Display fonts are typefaces that are typically only used at large sizes and are therefore better suited to headlines and large messages than body text. Display fonts typically have lots of character to them and are richly designed. With a wide variety of looks and styles available in display fonts, these fonts can be an excellent choice for headlines since they will add that character to the design, but these fonts are also easy to abuse or overuse. Typically, more than one display font in a design is too much. A few examples of display fonts are shown below: display-font


Grunge fonts are typefaces that are designed to show artificial wear, almost like the printing on a vintage t-shirt that has been through the wash many, many times. These fonts, which are also typically used only in headlines or for large, short bursts of text, are a great choice when you are trying to add a worn, textured feel to your design. The city locations listed in the billboard text on Zombie Charge, which tries to recreate a worn and battered look for their zombie-themed adventure runs, uses a grunge font called Umbrage. Zombie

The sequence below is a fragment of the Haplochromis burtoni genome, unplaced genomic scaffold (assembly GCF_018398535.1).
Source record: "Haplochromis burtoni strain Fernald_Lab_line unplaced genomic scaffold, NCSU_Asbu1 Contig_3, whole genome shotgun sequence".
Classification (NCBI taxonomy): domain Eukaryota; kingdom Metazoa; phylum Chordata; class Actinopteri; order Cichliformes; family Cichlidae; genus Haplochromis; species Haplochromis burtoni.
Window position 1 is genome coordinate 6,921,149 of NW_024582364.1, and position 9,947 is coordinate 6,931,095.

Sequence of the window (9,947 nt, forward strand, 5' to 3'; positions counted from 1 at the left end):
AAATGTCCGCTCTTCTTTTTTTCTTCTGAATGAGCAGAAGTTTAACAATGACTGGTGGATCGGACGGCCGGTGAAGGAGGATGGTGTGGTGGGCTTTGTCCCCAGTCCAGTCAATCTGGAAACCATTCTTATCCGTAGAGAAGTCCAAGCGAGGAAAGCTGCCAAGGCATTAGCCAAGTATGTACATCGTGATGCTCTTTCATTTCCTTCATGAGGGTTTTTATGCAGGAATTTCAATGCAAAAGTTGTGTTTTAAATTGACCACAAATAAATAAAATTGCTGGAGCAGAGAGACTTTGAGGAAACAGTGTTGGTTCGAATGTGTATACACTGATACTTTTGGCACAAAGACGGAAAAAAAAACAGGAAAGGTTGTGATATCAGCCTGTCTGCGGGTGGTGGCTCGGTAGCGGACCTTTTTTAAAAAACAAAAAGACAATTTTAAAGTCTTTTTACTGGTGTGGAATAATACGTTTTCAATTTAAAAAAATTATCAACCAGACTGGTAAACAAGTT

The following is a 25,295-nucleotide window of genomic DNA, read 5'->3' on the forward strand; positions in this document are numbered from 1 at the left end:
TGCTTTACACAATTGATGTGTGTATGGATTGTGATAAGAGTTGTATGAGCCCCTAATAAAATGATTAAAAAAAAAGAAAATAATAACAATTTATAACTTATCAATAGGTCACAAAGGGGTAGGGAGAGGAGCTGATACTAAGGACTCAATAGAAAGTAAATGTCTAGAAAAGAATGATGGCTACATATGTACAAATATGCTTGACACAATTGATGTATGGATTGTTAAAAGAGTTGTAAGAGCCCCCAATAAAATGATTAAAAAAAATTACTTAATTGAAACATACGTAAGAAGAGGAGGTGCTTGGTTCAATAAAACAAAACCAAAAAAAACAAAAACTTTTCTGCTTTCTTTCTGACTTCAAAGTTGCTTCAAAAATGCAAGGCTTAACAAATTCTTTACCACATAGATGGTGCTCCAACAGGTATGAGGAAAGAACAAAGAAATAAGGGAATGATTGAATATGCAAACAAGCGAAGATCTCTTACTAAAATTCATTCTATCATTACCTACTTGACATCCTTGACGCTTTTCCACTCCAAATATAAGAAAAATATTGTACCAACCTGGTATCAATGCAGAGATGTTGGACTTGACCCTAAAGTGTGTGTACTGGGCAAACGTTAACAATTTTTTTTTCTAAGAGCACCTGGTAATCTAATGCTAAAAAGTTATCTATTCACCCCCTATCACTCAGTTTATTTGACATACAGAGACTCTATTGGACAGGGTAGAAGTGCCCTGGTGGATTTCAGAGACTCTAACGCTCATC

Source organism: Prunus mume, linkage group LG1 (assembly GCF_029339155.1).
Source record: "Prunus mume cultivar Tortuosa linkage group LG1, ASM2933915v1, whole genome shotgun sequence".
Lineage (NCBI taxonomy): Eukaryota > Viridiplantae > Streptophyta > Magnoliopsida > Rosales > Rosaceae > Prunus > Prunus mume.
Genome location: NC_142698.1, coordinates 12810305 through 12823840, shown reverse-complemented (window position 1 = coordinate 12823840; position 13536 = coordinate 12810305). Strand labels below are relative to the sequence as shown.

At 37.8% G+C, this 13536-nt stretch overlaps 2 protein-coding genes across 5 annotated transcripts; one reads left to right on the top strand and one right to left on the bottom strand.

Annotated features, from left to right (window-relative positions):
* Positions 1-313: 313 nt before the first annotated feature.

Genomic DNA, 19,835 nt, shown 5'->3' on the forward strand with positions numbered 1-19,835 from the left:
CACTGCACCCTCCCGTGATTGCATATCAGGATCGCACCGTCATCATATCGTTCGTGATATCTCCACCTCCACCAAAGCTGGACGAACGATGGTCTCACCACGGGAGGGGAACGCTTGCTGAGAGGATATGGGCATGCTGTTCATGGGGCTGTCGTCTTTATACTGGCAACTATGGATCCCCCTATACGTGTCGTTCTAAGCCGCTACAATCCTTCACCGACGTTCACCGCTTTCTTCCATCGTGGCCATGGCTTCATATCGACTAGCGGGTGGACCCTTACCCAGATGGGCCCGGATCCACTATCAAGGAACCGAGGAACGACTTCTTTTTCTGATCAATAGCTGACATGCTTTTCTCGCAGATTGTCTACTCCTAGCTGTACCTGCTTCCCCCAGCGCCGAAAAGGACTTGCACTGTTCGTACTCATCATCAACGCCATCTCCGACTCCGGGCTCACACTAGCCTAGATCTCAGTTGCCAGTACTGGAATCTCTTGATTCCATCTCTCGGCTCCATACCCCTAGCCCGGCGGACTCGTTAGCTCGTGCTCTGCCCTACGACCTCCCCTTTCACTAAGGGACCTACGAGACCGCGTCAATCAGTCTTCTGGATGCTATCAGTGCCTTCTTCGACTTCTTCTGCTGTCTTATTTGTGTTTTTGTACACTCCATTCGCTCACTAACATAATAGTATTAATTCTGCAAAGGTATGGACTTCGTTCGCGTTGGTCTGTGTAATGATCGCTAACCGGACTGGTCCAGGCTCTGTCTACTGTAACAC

Script fonts have a classy, elegant feel to them. These fonts typically have long, flowing characters and very thin letterforms. Because of this, script fonts are often only used for headlines and at larger sizes, because if you set these fonts too small, the thin letters become unreadable. Script fonts are a great choice when you are looking for a high-end, elegant feel and tone. You can see a script font, Allura, used in a number of places in the design for Concord OB/GYN, including in their navigation and main billboard messaging. Concord


Fonts that are classified as “hand-drawn” have an organic, if perhaps flawed, look to them. If a script font is drawn by a master artist, then a hand-drawn font is scratched out by an everyday writer who may be in a bit of a rush. These fonts can be used to add a human touch to a design and make it feel like an actual person, and not a digital computer, wrote out the words. The font Mathlete that is used on the billboard message for Sweet Nina’s Nom-Noms has an organic, hand-drawn feel to it that reflects the handcrafted desserts that the company offers. Nina